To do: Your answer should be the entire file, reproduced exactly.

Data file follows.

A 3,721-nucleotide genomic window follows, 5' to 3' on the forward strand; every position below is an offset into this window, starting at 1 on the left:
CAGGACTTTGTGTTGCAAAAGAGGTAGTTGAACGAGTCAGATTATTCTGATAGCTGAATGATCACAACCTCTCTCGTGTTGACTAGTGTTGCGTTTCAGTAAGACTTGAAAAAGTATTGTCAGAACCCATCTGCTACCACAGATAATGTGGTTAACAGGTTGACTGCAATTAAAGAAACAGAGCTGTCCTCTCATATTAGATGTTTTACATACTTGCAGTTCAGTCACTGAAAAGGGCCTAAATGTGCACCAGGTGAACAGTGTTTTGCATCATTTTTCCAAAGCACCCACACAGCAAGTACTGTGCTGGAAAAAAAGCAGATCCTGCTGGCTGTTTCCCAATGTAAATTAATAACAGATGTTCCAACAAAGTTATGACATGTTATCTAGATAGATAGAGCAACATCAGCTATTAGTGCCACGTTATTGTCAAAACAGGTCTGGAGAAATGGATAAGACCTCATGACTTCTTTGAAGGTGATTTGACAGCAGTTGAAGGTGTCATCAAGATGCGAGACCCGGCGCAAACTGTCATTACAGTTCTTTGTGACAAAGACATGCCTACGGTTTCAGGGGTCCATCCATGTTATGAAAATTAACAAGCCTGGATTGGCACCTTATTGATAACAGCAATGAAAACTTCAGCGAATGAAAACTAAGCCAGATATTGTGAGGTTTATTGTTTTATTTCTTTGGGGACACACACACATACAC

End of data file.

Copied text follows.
A 3,721-nucleotide genomic window follows, 5' to 3' on the forward strand; every position below is an offset into this window, starting at 1 on the left:
CAGGACTTTGTGTTGCAAAAGAGGTAGTTGAACGAGTCAGATTATTCTGATAGCTGAATGATCACAACCTCTCTCGTGTTGACTAGTGTTGCGTTTCAGTAAGACTTGAAAAAGTATTGTCAGAACCCATCTGCTACCACAGATAATGTGGTTAACAGGTTGACTGCAATTAAAGAAACAGAGCTGTCCTCTCATATTAGATGTTTTACATACTTGCAGTTCAGTCACTGAAAAGGGCCTAAATGTGCACCAGGTGAACAGTGTTTTGCATCATTTTTCCAAAGCACCCACACAGCAAGTACTGTGCTGGAAAAAAAGCAGATCCTGCTGGCTGTTTCCCAATGTAAATTAATAACAGATGTTCCAACAAAGTTATGACATGTTATCTAGATAGATAGAGCAACATCAGCTATTAGTGCCACGTTATTGTCAAAACAGGTCTGGAGAAATGGATAAGACCTCATGACTTCTTTGAAGGTGATTTGACAGCAGTTGAAGGTGTCATCAAGATGCGAGACCCGGCGCAAACTGTCATTACAGTTCTTTGTGACAAAGACATGCCTACGGTTTCAGGGGTCCATCCATGTTATGAAAATTAACAAGCCTGGATTGGCACCTTATTGATAACAGCAATGAAAACTTCAGCGAATGAAAACTAAGCCAGATATTGTGAGGTTTATTGTTTTATTTCTTTGGGGACACACACACATACAC